This is for all the single people
Thinking that love has left them dry
Don’t give up until you drink from the silver cup
You never know until you try

h/t to AZlyrics.com

 

Saturday’s Theme Music

I awoke with a Pearl Jam/Foreigner/Yes medley bubbling through my stream, with “Alive”, “Long, Long Way from Home”, and “Roundabout” dominating. With a mental throw of some imaginary dice, “Roundabout”, Yes’ 1972 hit, was selected.

Many fond memories are associated with “Roundabout” for me, and they’re mostly related to art. I loved painting and drawing when I was young, something that I continued to do into my late twenties, playing with paints and styles. I typically put music on, and then went to town. Regular favorites cropped up. In the early days, my music was on vinyl. I had an open reel system, so I recorded a painting tape. Multiple Yes songs made it to the tape. Looking back, I realize that progressive-rock and blues dominated it.

Alright, stop writing, Michael. Here’s “Roundabout”.

Tuesday’s Theme Music

Today’s song is a natural for the times. I started to add, IMO – in my opinion – but isn’t that redundant? This is my post, so it should be my opinion. Yet, I took the time to writesplain that to you.

Ten Years After released “I’d Love to Change the World” in 1971 as a response to the violence, protests, emerging counter-culture, resistant establishment, and war. Gosh, does any of that have any echos in today’s world? Naw, probably just me.

Like most of TYA’s offerings, the song features some powerful Alvin Lee guitar work, which is always good to hear. Beyond the rock essence of guitar and dream, these lyrics, and how they’re presented in the song, plaintive, accepting, and reflective, spoke to me as a fifteen-year-old when the song came out, but still talks to me as a sixty-three-year-old.

I’d love to change the world

But I don’t know what to do.

So I’ll leave it up to you.

I think most of us want to change the world. We also know what to do, but it’s an embattled, relentless, and exhausting process. It seems more so in the Internet era, where lies and bullshit gains instant traction and never seems to die, like the Terminator rising again and again.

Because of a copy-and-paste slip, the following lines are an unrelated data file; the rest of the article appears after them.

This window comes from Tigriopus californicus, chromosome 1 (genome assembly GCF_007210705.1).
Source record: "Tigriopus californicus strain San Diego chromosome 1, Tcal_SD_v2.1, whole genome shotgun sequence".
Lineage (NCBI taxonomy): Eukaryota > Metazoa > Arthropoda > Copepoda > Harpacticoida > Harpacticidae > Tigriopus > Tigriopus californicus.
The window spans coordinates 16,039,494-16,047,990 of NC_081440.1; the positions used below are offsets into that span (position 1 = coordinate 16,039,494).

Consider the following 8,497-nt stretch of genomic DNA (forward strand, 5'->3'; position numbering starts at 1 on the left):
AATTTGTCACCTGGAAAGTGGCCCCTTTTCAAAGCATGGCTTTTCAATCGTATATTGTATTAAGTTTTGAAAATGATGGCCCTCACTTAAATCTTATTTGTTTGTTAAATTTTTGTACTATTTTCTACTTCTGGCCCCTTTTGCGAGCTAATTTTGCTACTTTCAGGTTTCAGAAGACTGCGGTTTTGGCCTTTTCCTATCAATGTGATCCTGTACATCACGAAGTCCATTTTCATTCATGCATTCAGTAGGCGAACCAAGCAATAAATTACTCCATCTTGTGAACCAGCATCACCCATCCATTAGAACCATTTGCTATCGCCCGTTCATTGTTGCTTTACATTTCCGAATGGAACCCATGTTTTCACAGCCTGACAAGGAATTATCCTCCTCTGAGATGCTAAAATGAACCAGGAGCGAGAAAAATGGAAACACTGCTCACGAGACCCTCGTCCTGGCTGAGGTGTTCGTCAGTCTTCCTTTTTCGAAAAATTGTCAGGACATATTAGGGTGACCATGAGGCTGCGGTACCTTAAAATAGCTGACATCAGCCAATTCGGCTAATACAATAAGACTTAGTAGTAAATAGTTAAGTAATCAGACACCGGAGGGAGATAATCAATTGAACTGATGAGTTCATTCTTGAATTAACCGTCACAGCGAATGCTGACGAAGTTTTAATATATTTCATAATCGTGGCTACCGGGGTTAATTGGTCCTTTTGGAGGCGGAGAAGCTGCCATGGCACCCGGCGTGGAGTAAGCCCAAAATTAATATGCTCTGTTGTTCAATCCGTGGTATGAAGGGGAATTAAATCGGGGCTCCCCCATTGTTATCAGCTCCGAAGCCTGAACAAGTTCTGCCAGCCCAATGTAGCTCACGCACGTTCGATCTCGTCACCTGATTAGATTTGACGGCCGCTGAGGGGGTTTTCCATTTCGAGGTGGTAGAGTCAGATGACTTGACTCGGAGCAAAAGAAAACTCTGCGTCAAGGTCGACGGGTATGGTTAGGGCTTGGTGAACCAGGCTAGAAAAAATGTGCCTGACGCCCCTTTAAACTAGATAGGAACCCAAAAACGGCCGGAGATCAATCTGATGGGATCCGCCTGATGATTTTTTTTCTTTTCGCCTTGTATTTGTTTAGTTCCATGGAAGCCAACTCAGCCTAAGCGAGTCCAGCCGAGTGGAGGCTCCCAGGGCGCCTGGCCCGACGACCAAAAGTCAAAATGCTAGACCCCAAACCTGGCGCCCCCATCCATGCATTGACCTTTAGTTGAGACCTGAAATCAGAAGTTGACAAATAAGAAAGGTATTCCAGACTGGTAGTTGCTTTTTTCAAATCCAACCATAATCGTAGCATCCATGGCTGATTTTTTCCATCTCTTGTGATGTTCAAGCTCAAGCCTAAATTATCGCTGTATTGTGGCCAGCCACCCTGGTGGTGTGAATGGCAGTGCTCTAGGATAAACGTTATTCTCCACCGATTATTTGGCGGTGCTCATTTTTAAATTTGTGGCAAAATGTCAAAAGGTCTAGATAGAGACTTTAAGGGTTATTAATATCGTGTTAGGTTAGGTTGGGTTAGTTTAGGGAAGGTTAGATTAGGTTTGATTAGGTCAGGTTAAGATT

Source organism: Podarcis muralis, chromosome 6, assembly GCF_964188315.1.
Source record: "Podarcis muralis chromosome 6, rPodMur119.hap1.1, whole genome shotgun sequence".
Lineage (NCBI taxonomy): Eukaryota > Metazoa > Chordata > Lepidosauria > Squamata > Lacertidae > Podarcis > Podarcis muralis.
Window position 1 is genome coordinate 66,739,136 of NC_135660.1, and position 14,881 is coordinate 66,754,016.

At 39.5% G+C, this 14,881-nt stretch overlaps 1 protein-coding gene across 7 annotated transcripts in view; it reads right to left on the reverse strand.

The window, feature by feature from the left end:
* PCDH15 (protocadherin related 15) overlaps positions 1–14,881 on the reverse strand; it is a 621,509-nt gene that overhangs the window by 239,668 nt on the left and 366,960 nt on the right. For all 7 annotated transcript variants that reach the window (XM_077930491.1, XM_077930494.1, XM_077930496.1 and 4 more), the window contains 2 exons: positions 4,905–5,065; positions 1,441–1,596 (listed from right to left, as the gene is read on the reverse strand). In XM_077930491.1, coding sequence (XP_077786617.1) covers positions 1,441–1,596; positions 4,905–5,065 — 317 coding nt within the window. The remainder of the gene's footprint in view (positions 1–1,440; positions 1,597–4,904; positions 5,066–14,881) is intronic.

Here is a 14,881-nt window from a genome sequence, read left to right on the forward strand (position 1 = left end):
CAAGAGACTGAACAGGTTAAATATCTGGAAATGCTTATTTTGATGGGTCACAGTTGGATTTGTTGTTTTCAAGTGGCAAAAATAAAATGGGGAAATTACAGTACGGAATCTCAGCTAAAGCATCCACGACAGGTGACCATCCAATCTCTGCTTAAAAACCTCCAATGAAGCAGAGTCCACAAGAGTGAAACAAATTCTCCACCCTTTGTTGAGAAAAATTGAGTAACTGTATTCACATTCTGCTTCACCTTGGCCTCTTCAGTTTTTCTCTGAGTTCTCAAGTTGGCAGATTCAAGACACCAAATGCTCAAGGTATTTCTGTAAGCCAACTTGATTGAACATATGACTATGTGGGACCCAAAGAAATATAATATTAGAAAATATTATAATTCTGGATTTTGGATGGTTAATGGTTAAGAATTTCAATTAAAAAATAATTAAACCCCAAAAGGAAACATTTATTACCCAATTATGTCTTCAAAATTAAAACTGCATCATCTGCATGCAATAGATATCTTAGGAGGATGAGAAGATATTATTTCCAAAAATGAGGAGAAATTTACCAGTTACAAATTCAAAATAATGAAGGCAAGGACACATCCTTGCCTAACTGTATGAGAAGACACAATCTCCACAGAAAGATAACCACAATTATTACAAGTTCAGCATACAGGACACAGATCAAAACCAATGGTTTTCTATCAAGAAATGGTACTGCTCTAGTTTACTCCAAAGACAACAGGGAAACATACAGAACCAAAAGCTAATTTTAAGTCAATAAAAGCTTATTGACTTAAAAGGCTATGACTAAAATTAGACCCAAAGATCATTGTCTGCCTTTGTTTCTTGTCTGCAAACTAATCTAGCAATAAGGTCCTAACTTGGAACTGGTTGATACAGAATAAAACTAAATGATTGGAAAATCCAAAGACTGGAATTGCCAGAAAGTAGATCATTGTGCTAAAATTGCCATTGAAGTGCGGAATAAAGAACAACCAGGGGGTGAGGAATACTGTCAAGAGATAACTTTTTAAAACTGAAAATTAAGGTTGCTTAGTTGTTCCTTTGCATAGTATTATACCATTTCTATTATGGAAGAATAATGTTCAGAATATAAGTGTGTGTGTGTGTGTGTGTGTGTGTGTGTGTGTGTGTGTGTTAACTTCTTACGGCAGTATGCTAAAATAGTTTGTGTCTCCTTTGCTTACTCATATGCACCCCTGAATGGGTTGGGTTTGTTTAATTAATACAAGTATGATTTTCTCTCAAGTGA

So I’ll leave it up to you.

Saturday’s Theme Music

You ever been asked, “You have too much time on your hands?”

When I worked, the answer was sometimes, “Yep.” Work was so segregated and encapsulated into specific roles and tasks that if I did mine fast, which I frequently did, I’d end up waiting for others with nothing to do. Exasperating. I often spent that time by reading company or government periodicals. Whether that was the military or corporate side, that helped me broaden my outlook, which was always a benefit.

Since I quit working to write full time, I never feel like I have too much time on my hands. My response is more likely to be an incredulous spewing of coffee, beer, or wine, followed by, “Are you kidding me?”

Someone asked yesterday. I didn’t spew – that was just in there for comic effect – but I did laugh and reply, “No.” Thinking about his question later brought up the 1981 Styx song, “Too Much Time on My Hands”. It’d been released just before my wife and I arrived for a four-year military assignment at Kadena Air Base, Okinawa, Japan. We quite enjoyed that assignment. Thanks to the interesting culture, wonderful friends, educational opportunities, and the ocean, we never felt like we had too much time on our hands.

Tuesday’s Theme Music

“More Than A Feeling” (Boston, 1976) is a song about memories and regrets. Yeah, mistakes? I’ve made a few.

After a pleasant writing session yesterday, I drifted through plans and my personal history, which took me into this song.

So many people have come and gone
Their faces fade as the years go by
Yet I still recall as I wander on
As clear as the sun in the summer sky

h/t AZLyrics.com

I was twenty years old when this song came out and stationed with the U.S. Air Force in the Philippines. Whenever this song was played at parties, someone inevitably requested, “Turn it up.” Dos, someone usually played the air guitar. Trey, several people would sing along. It’s that kind of song, a poignant rocker.

 

Blog at WordPress.com.

Up ↑

%d bloggers like this: